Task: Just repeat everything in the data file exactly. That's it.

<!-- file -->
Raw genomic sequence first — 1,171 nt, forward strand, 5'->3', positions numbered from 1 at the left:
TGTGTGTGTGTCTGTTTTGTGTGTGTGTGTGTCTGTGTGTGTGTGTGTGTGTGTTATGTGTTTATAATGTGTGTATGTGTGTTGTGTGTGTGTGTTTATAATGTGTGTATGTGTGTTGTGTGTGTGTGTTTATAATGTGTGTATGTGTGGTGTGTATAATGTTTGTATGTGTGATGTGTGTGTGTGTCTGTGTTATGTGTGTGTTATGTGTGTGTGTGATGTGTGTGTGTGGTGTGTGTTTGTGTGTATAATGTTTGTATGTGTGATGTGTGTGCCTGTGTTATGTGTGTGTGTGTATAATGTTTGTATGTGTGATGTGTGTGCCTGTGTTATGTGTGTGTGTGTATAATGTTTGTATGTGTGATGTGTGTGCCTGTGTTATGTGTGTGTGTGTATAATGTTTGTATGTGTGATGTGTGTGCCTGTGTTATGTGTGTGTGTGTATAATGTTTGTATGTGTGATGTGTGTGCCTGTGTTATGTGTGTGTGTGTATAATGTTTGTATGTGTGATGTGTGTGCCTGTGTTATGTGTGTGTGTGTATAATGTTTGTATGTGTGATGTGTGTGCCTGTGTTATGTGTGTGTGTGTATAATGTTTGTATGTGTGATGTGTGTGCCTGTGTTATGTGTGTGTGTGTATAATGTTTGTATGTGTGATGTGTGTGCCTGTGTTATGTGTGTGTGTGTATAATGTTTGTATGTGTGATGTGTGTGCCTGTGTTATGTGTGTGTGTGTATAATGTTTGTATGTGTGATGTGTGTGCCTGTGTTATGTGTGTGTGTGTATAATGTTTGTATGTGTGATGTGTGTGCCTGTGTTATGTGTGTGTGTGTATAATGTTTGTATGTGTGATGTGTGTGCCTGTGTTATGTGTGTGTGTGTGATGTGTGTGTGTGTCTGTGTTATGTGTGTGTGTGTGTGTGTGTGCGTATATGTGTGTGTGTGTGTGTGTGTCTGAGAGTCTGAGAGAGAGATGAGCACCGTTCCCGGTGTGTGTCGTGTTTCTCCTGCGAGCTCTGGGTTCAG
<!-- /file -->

Raw genomic sequence first — 1,171 nt, forward strand, 5'->3', positions numbered from 1 at the left:
TGTGTGTGTGTCTGTTTTGTGTGTGTGTGTGTCTGTGTGTGTGTGTGTGTGTGTTATGTGTTTATAATGTGTGTATGTGTGTTGTGTGTGTGTGTTTATAATGTGTGTATGTGTGTTGTGTGTGTGTGTTTATAATGTGTGTATGTGTGGTGTGTATAATGTTTGTATGTGTGATGTGTGTGTGTGTCTGTGTTATGTGTGTGTTATGTGTGTGTGTGATGTGTGTGTGTGGTGTGTGTTTGTGTGTATAATGTTTGTATGTGTGATGTGTGTGCCTGTGTTATGTGTGTGTGTGTATAATGTTTGTATGTGTGATGTGTGTGCCTGTGTTATGTGTGTGTGTGTATAATGTTTGTATGTGTGATGTGTGTGCCTGTGTTATGTGTGTGTGTGTATAATGTTTGTATGTGTGATGTGTGTGCCTGTGTTATGTGTGTGTGTGTATAATGTTTGTATGTGTGATGTGTGTGCCTGTGTTATGTGTGTGTGTGTATAATGTTTGTATGTGTGATGTGTGTGCCTGTGTTATGTGTGTGTGTGTATAATGTTTGTATGTGTGATGTGTGTGCCTGTGTTATGTGTGTGTGTGTATAATGTTTGTATGTGTGATGTGTGTGCCTGTGTTATGTGTGTGTGTGTATAATGTTTGTATGTGTGATGTGTGTGCCTGTGTTATGTGTGTGTGTGTATAATGTTTGTATGTGTGATGTGTGTGCCTGTGTTATGTGTGTGTGTGTATAATGTTTGTATGTGTGATGTGTGTGCCTGTGTTATGTGTGTGTGTGTATAATGTTTGTATGTGTGATGTGTGTGCCTGTGTTATGTGTGTGTGTGTATAATGTTTGTATGTGTGATGTGTGTGCCTGTGTTATGTGTGTGTGTGTGATGTGTGTGTGTGTCTGTGTTATGTGTGTGTGTGTGTGTGTGTGCGTATATGTGTGTGTGTGTGTGTGTGTCTGAGAGTCTGAGAGAGAGATGAGCACCGTTCCCGGTGTGTGTCGTGTTTCTCCTGCGAGCTCTGGGTTCAG